NEW ORLEANS -- The state legislative auditor has released an independent audit of Irvin Mayfield’s New Orleans Jazz Orchestra, the first public review of the orchestra’s finances since WWL-TV exposed $1.03 million in payments that the Grammy-winning trumpeter and his business partner directed to their orchestra from another charity they led at the time.

The NOJO audit, performed by an independent accounting firm, found material weaknesses and significant deficiencies in the nonprofit's accounting -- including wide use of a NOJO debit card without supporting documentation, poor record keeping for revenue from tour groups and patrons at a bar NOJO runs and hundreds of thousands of dollars in payments to Mayfield without a written agreement for his services.

The audit comes as the New Orleans Public Library Foundation continues to seek recovery of the money Mayfield and partner Ronald Markham transferred between 2012 and 2014. They changed the Library Foundation’s articles of incorporation to expand its mission beyond simply supporting the city’s public library system, passed resolutions granting themselves special powers to make unilateral financial decisions and immediately began sending money to the NOJO, which paid them each six-figure annual salaries.

The money – given to the Library Foundation by donors to support the libraries – instead went to help build a $10 million NOJO headquarters, jazz club, bar and community space called the People’s Health New Orleans Jazz Market. Markham stood by the use of the money, saying it would provide much-needed library-style services in Central City and would offer access to some of the city library’s jazz collection.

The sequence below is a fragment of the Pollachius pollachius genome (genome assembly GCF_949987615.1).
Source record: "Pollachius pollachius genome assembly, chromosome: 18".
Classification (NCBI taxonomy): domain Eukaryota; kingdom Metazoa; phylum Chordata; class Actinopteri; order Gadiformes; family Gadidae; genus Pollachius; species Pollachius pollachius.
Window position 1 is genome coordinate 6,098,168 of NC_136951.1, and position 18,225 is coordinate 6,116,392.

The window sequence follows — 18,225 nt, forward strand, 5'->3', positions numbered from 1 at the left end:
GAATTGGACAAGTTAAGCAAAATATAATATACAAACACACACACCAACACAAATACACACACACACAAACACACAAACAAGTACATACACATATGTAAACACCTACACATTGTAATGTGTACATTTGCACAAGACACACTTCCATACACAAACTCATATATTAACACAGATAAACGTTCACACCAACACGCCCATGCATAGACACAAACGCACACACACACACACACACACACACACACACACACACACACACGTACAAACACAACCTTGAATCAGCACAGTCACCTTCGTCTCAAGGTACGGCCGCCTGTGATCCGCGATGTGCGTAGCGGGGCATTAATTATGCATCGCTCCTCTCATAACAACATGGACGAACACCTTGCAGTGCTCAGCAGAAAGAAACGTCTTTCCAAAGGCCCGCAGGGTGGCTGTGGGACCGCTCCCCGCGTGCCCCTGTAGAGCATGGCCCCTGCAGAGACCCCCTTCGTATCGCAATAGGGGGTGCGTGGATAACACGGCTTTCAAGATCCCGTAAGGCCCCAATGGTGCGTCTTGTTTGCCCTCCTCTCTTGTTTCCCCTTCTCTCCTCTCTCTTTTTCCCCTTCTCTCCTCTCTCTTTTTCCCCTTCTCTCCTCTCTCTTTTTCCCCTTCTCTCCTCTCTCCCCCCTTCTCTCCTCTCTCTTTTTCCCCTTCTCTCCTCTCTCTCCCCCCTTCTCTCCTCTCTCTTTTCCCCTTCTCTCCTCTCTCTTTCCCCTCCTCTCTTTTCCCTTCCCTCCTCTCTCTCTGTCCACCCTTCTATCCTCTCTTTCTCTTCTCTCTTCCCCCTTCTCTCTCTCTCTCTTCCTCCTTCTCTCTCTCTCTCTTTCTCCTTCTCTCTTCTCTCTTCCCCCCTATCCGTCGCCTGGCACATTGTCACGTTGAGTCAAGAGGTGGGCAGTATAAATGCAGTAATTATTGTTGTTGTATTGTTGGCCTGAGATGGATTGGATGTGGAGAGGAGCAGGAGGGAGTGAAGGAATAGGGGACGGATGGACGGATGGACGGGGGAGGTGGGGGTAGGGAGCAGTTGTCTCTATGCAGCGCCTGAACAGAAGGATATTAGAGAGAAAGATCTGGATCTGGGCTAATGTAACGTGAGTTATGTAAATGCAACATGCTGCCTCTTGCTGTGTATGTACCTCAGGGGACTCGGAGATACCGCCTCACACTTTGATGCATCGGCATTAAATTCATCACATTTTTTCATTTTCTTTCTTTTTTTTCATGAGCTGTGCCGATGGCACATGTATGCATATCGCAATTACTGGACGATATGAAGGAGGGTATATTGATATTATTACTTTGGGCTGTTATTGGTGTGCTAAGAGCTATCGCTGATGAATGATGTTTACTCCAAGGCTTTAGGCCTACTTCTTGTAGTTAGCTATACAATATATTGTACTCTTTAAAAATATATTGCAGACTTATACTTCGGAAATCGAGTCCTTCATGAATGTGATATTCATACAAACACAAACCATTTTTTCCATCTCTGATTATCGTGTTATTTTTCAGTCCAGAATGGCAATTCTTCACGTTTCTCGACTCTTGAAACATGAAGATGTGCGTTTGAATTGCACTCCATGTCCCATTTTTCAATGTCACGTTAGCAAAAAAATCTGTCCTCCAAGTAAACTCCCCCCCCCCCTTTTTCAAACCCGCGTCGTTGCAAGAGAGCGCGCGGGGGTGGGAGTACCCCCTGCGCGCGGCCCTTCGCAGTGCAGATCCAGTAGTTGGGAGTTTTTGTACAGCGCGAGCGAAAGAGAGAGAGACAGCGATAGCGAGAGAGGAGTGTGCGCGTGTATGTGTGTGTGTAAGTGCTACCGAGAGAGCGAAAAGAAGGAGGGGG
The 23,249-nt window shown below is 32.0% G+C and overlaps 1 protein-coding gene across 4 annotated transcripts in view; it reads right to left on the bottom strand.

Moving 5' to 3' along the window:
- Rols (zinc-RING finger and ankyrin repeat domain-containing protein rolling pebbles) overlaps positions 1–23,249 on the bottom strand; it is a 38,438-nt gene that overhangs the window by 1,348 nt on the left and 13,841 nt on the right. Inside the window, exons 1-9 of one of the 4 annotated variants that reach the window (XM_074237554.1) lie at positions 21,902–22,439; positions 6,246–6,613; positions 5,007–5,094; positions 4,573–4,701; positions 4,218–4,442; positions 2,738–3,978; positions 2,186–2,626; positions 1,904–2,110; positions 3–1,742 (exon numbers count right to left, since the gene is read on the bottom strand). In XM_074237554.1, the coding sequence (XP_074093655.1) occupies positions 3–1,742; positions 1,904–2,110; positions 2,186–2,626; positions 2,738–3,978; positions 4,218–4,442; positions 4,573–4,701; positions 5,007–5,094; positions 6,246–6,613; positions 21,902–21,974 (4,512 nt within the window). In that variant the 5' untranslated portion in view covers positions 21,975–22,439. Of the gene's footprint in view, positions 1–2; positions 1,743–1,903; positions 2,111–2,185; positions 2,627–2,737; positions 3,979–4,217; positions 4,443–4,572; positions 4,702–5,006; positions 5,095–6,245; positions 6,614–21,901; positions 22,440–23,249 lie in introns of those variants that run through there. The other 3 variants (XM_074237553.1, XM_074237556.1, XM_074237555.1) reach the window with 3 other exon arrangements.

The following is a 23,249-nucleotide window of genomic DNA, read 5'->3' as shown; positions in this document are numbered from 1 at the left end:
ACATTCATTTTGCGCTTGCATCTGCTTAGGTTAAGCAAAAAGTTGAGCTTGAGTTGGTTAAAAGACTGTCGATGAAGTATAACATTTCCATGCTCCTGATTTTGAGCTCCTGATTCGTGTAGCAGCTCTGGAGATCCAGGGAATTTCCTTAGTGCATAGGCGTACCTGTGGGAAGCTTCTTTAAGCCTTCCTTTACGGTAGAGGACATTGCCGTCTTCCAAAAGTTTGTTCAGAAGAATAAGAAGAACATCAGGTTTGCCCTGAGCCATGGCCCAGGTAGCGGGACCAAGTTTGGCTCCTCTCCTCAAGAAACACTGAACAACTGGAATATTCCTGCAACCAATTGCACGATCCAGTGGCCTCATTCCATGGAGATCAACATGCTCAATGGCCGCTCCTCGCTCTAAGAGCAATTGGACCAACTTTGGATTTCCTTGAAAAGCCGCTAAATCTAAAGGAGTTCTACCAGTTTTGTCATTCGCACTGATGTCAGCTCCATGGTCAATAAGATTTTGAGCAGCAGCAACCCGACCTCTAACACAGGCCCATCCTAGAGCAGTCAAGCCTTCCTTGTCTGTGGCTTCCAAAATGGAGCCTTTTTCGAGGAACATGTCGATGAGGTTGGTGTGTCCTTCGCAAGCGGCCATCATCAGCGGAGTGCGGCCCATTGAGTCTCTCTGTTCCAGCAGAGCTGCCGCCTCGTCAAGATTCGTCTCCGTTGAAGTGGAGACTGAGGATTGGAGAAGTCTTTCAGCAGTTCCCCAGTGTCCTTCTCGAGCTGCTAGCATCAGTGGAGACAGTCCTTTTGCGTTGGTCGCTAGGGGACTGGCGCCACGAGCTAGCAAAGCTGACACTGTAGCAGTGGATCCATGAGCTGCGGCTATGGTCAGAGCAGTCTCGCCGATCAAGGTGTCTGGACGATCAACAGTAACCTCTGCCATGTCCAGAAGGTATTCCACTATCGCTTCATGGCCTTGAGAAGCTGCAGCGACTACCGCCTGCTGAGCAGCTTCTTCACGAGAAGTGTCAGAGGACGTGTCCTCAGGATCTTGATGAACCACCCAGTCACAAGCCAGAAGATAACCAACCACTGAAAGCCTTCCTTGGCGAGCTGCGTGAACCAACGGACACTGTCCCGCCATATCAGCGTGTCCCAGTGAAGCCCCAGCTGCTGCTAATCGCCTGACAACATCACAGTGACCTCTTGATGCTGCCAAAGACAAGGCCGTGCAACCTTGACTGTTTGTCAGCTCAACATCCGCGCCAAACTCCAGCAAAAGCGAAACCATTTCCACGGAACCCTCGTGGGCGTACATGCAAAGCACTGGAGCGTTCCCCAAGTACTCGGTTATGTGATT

NOJO’s board is led by Ron Forman, the head of the Audubon Institute and city Audubon Commission, and Forman promised last May to pay the entire amount back. But discussion of a formal agreement to pay the money back last summer never materialized. And recently, NOJO appeared to balk, insisting that its own legal review determined the money had been properly spent.

The audit released Monday by the legislative auditor finds a number of deficiencies in NOJO’s internal financial controls, including the fact that the non-profit orchestra has been operating without a formal agreement with its founder, Mayfield, for his services as artistic director or for those he provides through his private, for-profit production company.

Mayfield has recorded a salary of between $100,000 and $148,000 a year as NOJO’s artistic director and Markham has made $100,000 a year plus benefits as the orchestra’s executive director, according to tax records. In addition, NOJO has paid Mayfield’s publishing company as much as $109,000 a year for its concert productions and other work.

Combined, Mayfield and his production company were paid $210,000 by NOJO in the year ending June 30, 2015, the audit said, all without anything in writing. The audit calls that a significant deficiency, along with some other accounting issues, and NOJO management responded by promising to fix them.

This is the second year NOJO had to report a full audit to the legislative auditor because the orchestra received capital outlay funds for the Jazz Market project. The Legislature decided to cut off further funding last year as a result of the WWL-TV reports on the redirected library donations and a federal criminal investigation. But last year’s audit did not go into as much detail and did not lay out specific financial weaknesses and deficiencies.

The audit also says NOJO got $315,000 from board members and their related parties in the 2014-15 fiscal year, which would account for the rest of the money transferred from the Library Foundation since the last audit, and then some.

When WWL-TV first exposed the payments in May 2015, tax records showed at least $863,000 in payments from the Library Foundation to the Jazz Orchestra through the end of 2013. It wasn’t until the new leadership of the Library Foundation conducted their own legal and accounting review that another $167,000 in payments were identified from the Mayfield- and Markham-led Library Foundation to the Mayfield- and Markham-led Jazz Orchestra.